Since it is never possible to predict accurately at the beginning of the effort which change strategies will work, and which will fail, it is essential to ensure that there is regular flow of progress feedback data to the organization leadership. This will enable senior management and the consultant to modify or discard a change strategy which is not working properly.
14. Failure to Select the Most Appropriate External Consultant
In addition to ensuring that the consultant is a professional who has the necessary knowledge, skills and extensive experience in the management of the transformation process in a variety of organizations, it is essential that the selection process take into account certain factors. Some of the more important of these are:
a. The chemistry is right between the consultant and those internal resources responsible for managing the transformation effort.
b. The consultant is willing to confront senior management with unpalatable information or opinions, rather than telling the client what he or she would prefer to hear.
c. The consultant models the same behavior that that he or she is prescribing for the client system
d. The consultant will help the members of the organization to find their own solutions to the problems, rather than provide “expert” solutions.
e. The consultant will be willing to transfer knowledge and skills to internal resources so that he or she is able to withdraw gradually leaving behind the capacity for ongoing renewal.
Out of all the reasons for failure listed above, there is obviously one which is most important is lip-service commitment from the CEO. On the other hand, if the CEO is leading the transformation effort, and he or she and the senior managers are enthusiastically modeling the behavior which is called for in the transformation effort success can be almost guaranteed.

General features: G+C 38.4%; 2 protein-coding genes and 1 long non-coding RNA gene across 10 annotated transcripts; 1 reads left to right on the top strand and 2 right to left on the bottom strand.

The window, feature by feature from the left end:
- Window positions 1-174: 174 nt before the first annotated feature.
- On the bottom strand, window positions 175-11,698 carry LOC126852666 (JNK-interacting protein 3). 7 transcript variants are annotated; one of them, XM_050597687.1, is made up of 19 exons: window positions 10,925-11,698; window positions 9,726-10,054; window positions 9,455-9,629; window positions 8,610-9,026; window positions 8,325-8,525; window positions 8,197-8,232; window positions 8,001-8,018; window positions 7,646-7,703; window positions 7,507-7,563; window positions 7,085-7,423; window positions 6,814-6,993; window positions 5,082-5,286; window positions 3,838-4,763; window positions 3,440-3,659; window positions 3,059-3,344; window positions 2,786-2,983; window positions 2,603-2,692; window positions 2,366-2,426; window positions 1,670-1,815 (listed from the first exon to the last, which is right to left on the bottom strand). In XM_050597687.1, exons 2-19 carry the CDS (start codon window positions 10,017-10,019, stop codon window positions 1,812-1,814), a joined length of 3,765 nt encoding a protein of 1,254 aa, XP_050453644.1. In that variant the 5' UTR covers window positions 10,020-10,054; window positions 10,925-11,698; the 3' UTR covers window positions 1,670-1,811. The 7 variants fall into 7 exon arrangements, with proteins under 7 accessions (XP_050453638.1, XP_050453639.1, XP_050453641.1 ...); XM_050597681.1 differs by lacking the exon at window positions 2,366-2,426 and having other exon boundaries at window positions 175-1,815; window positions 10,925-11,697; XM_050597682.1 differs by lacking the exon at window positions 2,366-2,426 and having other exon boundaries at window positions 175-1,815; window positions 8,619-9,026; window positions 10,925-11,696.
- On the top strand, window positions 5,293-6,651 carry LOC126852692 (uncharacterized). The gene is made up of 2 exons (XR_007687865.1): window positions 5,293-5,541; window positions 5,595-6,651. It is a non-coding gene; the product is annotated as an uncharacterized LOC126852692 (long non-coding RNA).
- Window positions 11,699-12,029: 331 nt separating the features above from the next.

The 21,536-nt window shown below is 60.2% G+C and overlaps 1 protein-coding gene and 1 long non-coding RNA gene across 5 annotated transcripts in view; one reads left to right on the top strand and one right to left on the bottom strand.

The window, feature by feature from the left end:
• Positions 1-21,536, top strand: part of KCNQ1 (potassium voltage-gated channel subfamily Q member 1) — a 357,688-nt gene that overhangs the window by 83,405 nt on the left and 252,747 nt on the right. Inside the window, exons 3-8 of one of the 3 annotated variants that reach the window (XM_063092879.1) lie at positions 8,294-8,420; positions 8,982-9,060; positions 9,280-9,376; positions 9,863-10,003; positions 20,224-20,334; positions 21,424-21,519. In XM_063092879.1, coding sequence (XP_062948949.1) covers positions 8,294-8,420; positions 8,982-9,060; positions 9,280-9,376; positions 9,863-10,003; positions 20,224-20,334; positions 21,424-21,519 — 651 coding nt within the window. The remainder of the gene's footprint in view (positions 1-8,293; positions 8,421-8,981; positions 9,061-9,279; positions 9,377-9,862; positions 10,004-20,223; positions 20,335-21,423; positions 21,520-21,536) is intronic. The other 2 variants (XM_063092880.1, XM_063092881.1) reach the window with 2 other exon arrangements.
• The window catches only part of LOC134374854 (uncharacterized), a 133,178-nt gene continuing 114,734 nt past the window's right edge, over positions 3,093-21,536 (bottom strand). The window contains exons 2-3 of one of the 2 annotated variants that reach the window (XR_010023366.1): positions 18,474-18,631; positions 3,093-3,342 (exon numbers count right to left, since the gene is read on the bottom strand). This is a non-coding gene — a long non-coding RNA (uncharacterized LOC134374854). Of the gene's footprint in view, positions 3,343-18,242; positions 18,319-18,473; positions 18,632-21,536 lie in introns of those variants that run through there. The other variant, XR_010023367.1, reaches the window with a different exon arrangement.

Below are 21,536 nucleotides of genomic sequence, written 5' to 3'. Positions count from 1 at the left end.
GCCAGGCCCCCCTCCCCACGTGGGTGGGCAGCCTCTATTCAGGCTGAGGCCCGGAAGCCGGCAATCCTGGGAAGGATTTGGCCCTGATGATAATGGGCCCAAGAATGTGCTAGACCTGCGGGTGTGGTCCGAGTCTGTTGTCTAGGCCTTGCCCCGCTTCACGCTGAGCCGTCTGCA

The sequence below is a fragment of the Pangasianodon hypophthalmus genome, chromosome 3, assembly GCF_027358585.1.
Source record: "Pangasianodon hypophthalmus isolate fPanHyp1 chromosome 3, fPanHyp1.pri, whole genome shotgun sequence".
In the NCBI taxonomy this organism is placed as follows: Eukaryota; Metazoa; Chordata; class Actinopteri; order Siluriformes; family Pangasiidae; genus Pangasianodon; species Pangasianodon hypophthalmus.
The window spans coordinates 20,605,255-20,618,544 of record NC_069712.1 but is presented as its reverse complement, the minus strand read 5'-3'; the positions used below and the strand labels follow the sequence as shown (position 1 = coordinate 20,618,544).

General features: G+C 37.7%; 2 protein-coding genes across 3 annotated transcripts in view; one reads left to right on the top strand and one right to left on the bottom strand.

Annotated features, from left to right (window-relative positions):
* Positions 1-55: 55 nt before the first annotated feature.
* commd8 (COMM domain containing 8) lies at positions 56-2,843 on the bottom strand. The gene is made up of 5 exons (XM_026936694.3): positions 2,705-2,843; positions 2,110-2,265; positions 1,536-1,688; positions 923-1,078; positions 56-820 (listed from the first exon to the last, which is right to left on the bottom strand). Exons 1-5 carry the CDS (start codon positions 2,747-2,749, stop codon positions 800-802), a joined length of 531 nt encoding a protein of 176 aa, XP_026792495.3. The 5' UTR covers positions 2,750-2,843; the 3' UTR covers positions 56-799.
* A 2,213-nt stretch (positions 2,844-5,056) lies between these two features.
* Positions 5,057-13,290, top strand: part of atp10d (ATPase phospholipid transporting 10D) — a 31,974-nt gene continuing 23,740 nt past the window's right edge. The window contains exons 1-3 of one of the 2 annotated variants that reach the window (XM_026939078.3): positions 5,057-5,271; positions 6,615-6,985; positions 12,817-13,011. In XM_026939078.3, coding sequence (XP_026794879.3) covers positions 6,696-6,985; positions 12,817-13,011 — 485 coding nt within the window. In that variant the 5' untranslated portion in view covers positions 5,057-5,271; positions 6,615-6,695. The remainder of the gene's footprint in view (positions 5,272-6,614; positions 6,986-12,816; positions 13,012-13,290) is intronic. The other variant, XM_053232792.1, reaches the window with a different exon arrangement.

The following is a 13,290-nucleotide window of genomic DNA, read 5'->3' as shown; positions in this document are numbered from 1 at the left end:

The next most important reason for failure lies in the selection of the consultant. While the CEO can be expected to know all about his own business, it is unlikely that he or she will be an expert on the transformation and change strategies. This is where the CEO needs the support of a competent consulting resource, who not only understands the dynamics of change but has had considerable experience in the management of transformation in a variety of organizations.
Most of the other reasons for failure are incidental to, and dependent upon, the leadership of the CEO and acceptability of the consultant.
If these two are able to work together effectively, it should be possible to involve all employees of the organization in a successful transformation effort which will achieve its objectives and leave the organization with an ongoing capacity for self-renewal.
Dr. Larson is an OD guru and a world-renowned thought leader on Transformation and HR Management. He has over 35 years of professional experience in international consulting, and has had various client Organizations around the world, including the Philippines. He is the founder and managing partner of Kensington Consultants, a consulting firm with offices in the U.S., Manila, Sydney and Bahrain.
Human Resource Innovations & Solutions, Inc., (HURIS) will be executing two of his remarkable programs later this year: Driving Organization Transformation; and Strategic HR Shift: Optimizing the HR Role Towards Business Results.
For more information about these two executive workshops, please visit www.huris.com.ph.